Elvira: Mistress of the Dark #1
David Avallone (Writer), Dave Acosta (Artist), Andrew Covalt (Colorist), Taylor Esposito (Letterer)
July 4, 2018
Hello, darlings! Welcome to the review! This is Slayleigh, here with another EX-PLOSIVE #1 issue–and, ugh, no, it’s not another X-Force relaunch from Rob Liefeld. This little firecracker from Dynamite stars none other than that VHS vixen, Elvira, Mistress of the Dark! *cartoon wolf howl* This hostess with the most-est has been doing the Transylvania Twist across pop culture for over three decades now, with nationally-syndicated television shows, feature films, video games, and now a comic book bearing (baring?) her name. Does the new Elvira: Mistress of the Dark #1 bring that B-movie bliss, or does it go *sad slide whistle* straight to the dollar bin? Read on, boo believers!
Okay, don’t worry, I’m not doing this shtick for the whole review. Better leave that to the master–er, mistress. Speaking as a former goth kid lurking in the aisles of Blockbuster Video, Elvira has always been my favorite horror movie host–she’s campy, she’s sexy, she’s, well, terminally delightful. Her return to comic books feels overdue; not only did Elvira have her own House of Mystery title at DC, but the previous Mistress of the Dark series published by Claypool Comics ran a gargantuan 166 (!) issues. Fortunately, the creative team of David Avallone and Dave Acosta absolutely do justice to Cassandra Peterson’s classic character. Elvira #1 is a sweet surprise, like finding that last piece of Halloween candy in your pumpkin basket.
Our mysterious miniseries begins with Elvira filming the kind of cheesy, low-budget vampire flick she’d roll her eyes at on Movie Macabre. Retiring to her trailer, Elvira finds an open coffin radiating a strange energy. No sooner does she pop off a quick zinger than a pair of hands push her into the coffin, which is actually a portal through space and time. Elvira emerges in 1800s Lake Geneva, surrounded by none other than Lord Byron, Percy Shelley, and Mary Godwin, on the night said to have inspired Frankenstein. But this is no book club, there’s a monster on the loose. It’s not Frankenstein, but if you remember who else was in Geneva and what fantasy genre he inspired, go ahead and give yourself … nothing! Hey, this ain’t bar trivia!
Elvira Quantum Leap-ing through history to help (or hinder?) the masters of horror fiction is a pretty charming conceit for a comic book, and David Avallone nails the cadence of the vampiric valley girl. The jokes come fast and loose, and if they’re occasionally so corny you expect to see some demonic Stephen King children pop out, that’s all part of the fun. Crushed under the weight of hundreds of Deadpool comics, I’m surprised that main characters breaking the fourth wall can still bring a smile to my face, like when Elvira turns to us while fleeing for her life: “With all this running, I bet you pervs wish this was a slo-mo video instead of a comic book. By-the-by, which one of the variant covers did you pick up?”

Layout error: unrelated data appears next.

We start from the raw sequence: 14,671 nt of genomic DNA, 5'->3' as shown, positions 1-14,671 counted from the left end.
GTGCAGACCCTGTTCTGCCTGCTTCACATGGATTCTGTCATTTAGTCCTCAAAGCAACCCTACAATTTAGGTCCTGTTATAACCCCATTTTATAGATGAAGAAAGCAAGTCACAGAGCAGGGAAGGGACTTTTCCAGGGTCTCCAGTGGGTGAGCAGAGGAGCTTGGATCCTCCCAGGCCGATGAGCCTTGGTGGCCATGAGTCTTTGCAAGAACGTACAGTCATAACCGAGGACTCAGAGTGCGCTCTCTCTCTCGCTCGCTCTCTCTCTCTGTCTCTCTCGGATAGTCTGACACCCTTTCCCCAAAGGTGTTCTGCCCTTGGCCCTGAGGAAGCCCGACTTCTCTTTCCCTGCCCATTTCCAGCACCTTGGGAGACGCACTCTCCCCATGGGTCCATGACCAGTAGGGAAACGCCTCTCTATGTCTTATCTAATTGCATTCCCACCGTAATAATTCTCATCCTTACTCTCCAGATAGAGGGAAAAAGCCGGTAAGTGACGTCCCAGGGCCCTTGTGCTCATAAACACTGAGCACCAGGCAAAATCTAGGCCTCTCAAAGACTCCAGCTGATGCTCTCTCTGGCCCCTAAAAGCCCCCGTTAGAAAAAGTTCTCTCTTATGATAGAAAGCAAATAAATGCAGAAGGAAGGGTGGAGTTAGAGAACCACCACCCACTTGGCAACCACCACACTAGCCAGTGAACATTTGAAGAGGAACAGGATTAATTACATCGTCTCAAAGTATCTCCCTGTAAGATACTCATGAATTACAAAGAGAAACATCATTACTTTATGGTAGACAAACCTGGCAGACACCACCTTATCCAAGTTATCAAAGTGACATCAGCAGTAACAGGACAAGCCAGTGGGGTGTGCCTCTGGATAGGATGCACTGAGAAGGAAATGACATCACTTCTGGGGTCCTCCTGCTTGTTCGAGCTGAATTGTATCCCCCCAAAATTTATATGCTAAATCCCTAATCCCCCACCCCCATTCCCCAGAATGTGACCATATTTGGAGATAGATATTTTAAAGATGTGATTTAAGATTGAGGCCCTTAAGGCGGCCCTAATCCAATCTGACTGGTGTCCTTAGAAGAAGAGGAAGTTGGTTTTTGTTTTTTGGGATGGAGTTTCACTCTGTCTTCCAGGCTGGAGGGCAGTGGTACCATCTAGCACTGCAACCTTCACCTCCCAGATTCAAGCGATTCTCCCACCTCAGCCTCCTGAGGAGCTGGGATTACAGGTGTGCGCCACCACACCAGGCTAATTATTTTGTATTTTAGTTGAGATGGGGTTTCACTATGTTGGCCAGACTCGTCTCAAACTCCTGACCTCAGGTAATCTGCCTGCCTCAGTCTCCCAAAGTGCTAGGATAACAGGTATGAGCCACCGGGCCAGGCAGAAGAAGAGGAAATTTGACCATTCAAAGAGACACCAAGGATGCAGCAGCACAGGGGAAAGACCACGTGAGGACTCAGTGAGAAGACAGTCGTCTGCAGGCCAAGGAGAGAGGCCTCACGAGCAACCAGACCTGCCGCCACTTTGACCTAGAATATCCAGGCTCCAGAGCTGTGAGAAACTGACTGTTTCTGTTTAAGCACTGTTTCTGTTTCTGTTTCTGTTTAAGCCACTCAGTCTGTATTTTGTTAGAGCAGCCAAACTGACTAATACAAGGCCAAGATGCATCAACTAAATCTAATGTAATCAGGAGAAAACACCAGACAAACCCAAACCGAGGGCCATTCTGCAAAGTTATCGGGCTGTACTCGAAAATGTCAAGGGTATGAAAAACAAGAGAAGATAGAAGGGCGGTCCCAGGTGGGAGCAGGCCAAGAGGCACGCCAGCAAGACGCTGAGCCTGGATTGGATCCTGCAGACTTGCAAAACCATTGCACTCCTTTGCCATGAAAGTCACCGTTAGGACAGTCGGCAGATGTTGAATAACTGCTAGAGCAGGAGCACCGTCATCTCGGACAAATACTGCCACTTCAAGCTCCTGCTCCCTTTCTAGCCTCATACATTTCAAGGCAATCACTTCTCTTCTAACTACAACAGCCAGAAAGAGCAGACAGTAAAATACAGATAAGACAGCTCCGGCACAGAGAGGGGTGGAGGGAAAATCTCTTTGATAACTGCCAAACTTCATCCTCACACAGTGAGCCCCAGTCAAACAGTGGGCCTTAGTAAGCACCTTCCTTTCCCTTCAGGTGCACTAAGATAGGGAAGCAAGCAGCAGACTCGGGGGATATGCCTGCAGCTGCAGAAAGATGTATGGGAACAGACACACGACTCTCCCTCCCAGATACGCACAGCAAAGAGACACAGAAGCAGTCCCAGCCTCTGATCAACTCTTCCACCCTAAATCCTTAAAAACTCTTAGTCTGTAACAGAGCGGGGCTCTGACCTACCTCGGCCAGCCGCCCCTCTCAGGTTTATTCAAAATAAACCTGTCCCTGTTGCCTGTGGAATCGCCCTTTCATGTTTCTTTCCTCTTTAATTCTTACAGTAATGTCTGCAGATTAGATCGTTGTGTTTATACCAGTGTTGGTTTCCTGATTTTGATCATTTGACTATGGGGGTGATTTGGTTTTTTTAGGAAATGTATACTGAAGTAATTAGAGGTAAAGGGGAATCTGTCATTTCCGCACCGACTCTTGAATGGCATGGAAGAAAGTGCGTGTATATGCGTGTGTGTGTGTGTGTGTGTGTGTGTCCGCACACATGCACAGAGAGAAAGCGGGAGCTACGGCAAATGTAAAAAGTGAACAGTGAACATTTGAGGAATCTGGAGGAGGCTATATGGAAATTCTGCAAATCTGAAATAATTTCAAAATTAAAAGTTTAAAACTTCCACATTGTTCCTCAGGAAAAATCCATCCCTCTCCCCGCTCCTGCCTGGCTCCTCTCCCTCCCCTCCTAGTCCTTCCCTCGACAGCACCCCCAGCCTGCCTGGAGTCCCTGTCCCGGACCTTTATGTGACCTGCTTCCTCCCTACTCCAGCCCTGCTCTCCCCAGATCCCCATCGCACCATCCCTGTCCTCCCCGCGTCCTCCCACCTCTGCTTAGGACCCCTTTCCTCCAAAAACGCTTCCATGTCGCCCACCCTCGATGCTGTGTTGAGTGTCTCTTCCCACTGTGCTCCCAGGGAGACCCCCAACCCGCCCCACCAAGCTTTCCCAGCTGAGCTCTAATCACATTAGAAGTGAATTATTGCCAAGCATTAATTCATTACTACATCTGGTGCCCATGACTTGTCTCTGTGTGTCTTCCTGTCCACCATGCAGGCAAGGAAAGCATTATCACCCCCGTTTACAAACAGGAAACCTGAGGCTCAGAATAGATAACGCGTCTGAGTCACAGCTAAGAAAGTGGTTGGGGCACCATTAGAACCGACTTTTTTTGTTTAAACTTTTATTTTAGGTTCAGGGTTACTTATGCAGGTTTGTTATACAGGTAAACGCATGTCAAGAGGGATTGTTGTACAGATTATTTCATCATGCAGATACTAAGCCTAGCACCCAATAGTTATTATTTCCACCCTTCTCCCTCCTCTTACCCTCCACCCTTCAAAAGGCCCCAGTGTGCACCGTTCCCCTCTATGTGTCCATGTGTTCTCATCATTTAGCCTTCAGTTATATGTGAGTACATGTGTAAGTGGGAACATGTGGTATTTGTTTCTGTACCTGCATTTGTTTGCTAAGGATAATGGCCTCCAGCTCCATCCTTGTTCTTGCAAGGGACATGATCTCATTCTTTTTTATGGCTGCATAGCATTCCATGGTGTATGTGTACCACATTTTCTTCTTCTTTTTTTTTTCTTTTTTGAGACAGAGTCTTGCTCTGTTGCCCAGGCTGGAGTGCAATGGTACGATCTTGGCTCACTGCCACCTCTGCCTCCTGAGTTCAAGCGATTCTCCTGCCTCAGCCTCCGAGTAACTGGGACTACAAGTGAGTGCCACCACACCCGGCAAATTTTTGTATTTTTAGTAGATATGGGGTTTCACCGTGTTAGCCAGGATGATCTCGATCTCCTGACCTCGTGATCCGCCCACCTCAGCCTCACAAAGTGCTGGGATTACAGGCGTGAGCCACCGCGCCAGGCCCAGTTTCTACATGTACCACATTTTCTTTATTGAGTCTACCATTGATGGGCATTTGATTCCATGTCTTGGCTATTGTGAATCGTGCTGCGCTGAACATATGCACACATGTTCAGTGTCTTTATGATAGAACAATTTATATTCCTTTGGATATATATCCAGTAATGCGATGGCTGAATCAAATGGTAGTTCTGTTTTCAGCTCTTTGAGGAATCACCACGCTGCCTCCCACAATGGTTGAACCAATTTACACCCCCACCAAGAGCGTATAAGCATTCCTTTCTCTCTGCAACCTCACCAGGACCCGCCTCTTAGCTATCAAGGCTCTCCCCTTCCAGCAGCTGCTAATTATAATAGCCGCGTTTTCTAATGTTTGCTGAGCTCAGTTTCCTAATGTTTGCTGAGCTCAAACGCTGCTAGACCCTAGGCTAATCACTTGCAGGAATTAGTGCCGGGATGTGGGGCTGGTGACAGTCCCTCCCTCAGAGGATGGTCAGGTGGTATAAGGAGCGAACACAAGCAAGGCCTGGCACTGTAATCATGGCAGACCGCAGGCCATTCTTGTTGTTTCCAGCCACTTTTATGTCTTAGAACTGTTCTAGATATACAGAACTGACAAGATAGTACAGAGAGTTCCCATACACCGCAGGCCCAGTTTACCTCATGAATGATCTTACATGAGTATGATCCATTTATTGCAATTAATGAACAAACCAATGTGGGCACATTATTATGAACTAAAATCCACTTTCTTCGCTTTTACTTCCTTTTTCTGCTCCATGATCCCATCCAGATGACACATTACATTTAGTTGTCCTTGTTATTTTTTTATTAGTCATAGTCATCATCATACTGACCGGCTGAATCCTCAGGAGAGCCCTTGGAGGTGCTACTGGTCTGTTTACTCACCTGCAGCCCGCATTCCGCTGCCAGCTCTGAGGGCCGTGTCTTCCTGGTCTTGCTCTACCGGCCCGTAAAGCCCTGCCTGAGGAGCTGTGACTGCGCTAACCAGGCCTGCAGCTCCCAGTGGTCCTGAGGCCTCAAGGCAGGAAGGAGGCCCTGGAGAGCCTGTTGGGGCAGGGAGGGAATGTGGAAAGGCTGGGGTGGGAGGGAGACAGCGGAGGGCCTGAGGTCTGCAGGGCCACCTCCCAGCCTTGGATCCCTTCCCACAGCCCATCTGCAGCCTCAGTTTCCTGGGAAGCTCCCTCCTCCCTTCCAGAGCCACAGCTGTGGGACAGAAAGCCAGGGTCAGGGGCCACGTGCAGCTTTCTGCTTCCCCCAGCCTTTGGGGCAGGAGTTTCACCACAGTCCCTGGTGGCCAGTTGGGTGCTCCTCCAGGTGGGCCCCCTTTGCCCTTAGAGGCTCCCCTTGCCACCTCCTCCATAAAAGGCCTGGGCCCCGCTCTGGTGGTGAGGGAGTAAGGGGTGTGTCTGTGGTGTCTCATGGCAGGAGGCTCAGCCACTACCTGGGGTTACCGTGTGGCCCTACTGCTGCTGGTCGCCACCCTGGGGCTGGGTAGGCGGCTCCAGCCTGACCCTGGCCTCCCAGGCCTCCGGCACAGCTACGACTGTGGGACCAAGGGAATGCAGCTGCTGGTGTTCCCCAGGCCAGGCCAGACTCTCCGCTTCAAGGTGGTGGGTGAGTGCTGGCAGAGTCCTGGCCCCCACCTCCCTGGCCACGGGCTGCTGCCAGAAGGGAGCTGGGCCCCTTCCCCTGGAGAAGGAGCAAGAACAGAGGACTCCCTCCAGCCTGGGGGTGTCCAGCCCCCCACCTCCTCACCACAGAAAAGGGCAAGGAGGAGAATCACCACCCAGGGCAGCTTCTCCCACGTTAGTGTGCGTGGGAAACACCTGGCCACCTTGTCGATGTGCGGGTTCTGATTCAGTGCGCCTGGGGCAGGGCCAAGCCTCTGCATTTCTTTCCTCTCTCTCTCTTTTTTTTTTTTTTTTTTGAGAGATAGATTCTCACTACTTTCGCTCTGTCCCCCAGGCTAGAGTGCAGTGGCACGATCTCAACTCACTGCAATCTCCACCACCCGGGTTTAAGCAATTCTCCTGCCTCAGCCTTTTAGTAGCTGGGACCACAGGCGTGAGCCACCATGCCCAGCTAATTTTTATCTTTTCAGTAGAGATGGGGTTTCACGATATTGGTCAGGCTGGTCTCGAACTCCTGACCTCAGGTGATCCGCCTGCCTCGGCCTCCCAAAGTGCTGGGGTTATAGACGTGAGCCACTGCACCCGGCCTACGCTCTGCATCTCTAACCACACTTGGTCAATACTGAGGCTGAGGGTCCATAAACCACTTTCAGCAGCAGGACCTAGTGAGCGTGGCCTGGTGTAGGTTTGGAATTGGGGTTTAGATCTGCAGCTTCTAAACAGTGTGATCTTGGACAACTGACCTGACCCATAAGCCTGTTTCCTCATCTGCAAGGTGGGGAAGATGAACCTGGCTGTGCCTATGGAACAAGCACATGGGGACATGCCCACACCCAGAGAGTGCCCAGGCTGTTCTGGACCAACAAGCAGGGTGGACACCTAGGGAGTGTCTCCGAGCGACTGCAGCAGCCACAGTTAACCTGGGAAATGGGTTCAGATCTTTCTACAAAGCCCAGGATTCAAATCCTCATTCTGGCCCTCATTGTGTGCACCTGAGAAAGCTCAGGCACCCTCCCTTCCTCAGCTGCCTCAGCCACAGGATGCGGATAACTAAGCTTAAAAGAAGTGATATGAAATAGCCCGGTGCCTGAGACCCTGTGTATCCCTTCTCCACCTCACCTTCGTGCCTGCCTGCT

Avallone also recognizes that Elvira is more than a bunch of randy one-liners hiding under a
trenchcoat slinky dress and captures the playful personality that’s made the character so endearing. Imagine my delight when Elvira fangirls over meeting the future Mary Shelley, not giving her supposedly genius male counterparts the time of day. Like, of course! There’s no way Elvira would be impressed by Lord Byron! When Byron and Shelley inevitably fuck up, leaving Elvira and Mary as the Final Girls of the comic, Elvira delivers one of the most devastatingly true comments ever said about the Romantic poets: “They’re pretty, but they aren’t much help, are they?” Hey, can you put that Instagram “SAVAGE” sticker on an entire comic book?
Elvira: Mistress of the Dark #1 is so dang fun to read largely thanks to Dave Acosta’s delightful artwork. There’s a touch of Elsa Lanchester in Acosta’s Mary Shelley and Frank Langella in Elvira’s Drac-y co-star, but it’s so deft that it never distracts from the story and instead feels welcomingly familiar. The artwork balances the tonal shifts between the cheap-looking B-movie set and the haunted villa where beautiful women carry candelabras down dark stairways. His Elvira is Elvira–sexy and silly and always recognizable. While Elvira’s cleavage always looked like it popped right out of a comic book, Acosta’s art is the right amount of cheesecake without becoming crass.It would have been so easy to make an Elvira comic that only appealed to the fans who, uh, like to breathe heavily into telephones, and I’m relieved Avallone and Acosta didn’t.
So, Elvira fans, rejoice, because Halloween comes early this year. Elvira: Mistress of the Dark #1 is a spooky little confection with a fun premise and winking sense of humor. Read it under the bed with a flashlight. Until next time … unpleasant dreams.